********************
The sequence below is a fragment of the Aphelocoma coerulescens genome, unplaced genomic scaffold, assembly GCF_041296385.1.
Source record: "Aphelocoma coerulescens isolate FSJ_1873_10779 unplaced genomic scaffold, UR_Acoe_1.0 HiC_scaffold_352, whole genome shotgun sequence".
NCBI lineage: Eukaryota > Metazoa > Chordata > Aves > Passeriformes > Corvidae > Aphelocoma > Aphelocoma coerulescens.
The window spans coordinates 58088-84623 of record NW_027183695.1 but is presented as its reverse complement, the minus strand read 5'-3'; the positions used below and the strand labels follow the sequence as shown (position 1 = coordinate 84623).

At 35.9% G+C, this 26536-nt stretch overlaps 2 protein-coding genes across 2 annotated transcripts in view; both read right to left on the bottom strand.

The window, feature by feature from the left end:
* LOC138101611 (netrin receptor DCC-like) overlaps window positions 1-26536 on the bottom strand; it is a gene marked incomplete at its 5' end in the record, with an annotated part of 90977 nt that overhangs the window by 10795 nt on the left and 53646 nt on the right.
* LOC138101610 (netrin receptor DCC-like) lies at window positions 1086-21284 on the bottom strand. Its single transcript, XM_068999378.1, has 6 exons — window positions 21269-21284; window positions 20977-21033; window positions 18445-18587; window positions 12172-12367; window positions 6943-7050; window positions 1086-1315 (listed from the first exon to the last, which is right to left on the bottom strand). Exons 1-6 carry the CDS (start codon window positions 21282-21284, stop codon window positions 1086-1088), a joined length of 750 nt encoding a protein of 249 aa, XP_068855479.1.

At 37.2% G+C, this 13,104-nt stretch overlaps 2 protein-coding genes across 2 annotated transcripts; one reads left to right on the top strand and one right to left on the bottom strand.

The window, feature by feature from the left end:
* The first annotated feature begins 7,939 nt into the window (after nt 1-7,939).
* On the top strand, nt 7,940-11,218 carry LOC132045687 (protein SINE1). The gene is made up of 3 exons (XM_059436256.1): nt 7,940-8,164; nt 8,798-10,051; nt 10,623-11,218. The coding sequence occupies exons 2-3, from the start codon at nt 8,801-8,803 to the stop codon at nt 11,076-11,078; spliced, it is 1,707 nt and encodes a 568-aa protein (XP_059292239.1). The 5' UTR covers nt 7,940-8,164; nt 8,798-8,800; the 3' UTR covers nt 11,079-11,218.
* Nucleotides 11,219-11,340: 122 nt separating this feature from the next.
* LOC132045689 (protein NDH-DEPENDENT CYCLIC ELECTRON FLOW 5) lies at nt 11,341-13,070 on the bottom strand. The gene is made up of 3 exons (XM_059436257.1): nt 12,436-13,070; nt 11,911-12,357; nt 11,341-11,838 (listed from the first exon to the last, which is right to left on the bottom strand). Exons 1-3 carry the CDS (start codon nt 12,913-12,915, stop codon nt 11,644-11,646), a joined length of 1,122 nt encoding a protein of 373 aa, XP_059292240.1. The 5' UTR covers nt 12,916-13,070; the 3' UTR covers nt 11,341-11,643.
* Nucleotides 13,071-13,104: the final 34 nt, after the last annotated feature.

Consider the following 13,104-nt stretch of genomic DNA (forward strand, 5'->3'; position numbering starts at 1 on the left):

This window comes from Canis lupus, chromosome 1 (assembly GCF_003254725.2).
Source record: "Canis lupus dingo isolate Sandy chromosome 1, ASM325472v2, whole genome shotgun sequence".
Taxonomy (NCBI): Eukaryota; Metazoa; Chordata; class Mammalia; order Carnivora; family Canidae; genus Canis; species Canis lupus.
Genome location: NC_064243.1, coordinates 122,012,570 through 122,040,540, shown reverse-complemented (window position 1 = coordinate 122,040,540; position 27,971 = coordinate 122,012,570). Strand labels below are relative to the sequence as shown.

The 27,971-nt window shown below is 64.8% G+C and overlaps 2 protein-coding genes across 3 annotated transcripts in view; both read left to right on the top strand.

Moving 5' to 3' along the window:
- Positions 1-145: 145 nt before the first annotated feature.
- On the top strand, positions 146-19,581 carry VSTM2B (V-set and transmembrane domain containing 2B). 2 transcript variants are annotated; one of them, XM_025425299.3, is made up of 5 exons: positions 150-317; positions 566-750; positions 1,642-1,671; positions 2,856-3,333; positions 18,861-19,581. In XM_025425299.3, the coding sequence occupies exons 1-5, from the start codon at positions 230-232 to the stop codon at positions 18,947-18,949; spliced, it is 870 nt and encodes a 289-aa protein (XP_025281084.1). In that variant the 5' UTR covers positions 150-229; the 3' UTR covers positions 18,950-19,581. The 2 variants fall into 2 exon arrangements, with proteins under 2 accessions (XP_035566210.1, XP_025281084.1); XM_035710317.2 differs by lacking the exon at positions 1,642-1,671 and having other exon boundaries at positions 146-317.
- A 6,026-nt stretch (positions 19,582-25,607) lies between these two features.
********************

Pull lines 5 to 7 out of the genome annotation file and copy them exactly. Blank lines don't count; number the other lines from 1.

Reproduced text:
At 35.9% G+C, this 26536-nt stretch overlaps 2 protein-coding genes across 2 annotated transcripts in view; both read right to left on the bottom strand.

The window, feature by feature from the left end:
* LOC138101611 (netrin receptor DCC-like) overlaps window positions 1-26536 on the bottom strand; it is a gene marked incomplete at its 5' end in the record, with an annotated part of 90977 nt that overhangs the window by 10795 nt on the left and 53646 nt on the right.